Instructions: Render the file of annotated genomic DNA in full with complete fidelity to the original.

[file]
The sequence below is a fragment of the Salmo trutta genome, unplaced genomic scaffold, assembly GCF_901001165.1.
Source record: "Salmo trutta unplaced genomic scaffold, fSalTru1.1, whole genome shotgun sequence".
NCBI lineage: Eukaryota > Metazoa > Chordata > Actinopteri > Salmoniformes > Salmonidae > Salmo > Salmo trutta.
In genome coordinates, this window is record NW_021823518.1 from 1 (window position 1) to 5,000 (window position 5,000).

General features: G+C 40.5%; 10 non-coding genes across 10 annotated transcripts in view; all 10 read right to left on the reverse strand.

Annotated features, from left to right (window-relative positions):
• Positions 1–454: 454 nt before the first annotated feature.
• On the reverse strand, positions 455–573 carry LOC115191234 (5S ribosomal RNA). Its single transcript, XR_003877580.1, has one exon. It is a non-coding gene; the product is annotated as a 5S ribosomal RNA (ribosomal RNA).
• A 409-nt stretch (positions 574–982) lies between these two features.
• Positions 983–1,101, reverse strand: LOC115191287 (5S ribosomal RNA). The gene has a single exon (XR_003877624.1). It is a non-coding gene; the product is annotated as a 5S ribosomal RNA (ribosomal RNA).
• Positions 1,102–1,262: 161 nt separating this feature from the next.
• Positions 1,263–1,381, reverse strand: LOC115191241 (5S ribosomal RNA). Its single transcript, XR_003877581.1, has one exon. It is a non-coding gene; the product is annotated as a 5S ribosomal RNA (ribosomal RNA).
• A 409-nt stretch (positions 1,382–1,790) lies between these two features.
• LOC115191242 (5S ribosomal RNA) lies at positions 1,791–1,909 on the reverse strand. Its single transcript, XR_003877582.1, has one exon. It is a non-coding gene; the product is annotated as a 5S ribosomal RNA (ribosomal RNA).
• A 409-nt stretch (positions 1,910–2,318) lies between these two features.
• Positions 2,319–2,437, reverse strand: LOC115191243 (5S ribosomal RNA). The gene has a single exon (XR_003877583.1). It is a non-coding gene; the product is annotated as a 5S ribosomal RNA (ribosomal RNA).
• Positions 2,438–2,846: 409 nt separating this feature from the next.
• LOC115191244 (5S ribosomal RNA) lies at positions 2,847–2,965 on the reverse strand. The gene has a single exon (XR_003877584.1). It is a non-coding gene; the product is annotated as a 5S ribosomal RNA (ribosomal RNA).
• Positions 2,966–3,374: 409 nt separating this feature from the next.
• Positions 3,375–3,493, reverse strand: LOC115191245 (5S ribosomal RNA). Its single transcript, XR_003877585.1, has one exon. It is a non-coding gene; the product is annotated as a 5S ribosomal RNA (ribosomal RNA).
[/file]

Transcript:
The sequence below is a fragment of the Salmo trutta genome, unplaced genomic scaffold, assembly GCF_901001165.1.
Source record: "Salmo trutta unplaced genomic scaffold, fSalTru1.1, whole genome shotgun sequence".
NCBI lineage: Eukaryota > Metazoa > Chordata > Actinopteri > Salmoniformes > Salmonidae > Salmo > Salmo trutta.
In genome coordinates, this window is record NW_021823518.1 from 1 (window position 1) to 5,000 (window position 5,000).

General features: G+C 40.5%; 10 non-coding genes across 10 annotated transcripts in view; all 10 read right to left on the reverse strand.

Annotated features, from left to right (window-relative positions):
• Positions 1–454: 454 nt before the first annotated feature.
• On the reverse strand, positions 455–573 carry LOC115191234 (5S ribosomal RNA). Its single transcript, XR_003877580.1, has one exon. It is a non-coding gene; the product is annotated as a 5S ribosomal RNA (ribosomal RNA).
• A 409-nt stretch (positions 574–982) lies between these two features.
• Positions 983–1,101, reverse strand: LOC115191287 (5S ribosomal RNA). The gene has a single exon (XR_003877624.1). It is a non-coding gene; the product is annotated as a 5S ribosomal RNA (ribosomal RNA).
• Positions 1,102–1,262: 161 nt separating this feature from the next.
• Positions 1,263–1,381, reverse strand: LOC115191241 (5S ribosomal RNA). Its single transcript, XR_003877581.1, has one exon. It is a non-coding gene; the product is annotated as a 5S ribosomal RNA (ribosomal RNA).
• A 409-nt stretch (positions 1,382–1,790) lies between these two features.
• LOC115191242 (5S ribosomal RNA) lies at positions 1,791–1,909 on the reverse strand. Its single transcript, XR_003877582.1, has one exon. It is a non-coding gene; the product is annotated as a 5S ribosomal RNA (ribosomal RNA).
• A 409-nt stretch (positions 1,910–2,318) lies between these two features.
• Positions 2,319–2,437, reverse strand: LOC115191243 (5S ribosomal RNA). The gene has a single exon (XR_003877583.1). It is a non-coding gene; the product is annotated as a 5S ribosomal RNA (ribosomal RNA).
• Positions 2,438–2,846: 409 nt separating this feature from the next.
• LOC115191244 (5S ribosomal RNA) lies at positions 2,847–2,965 on the reverse strand. The gene has a single exon (XR_003877584.1). It is a non-coding gene; the product is annotated as a 5S ribosomal RNA (ribosomal RNA).
• Positions 2,966–3,374: 409 nt separating this feature from the next.
• Positions 3,375–3,493, reverse strand: LOC115191245 (5S ribosomal RNA). Its single transcript, XR_003877585.1, has one exon. It is a non-coding gene; the product is annotated as a 5S ribosomal RNA (ribosomal RNA).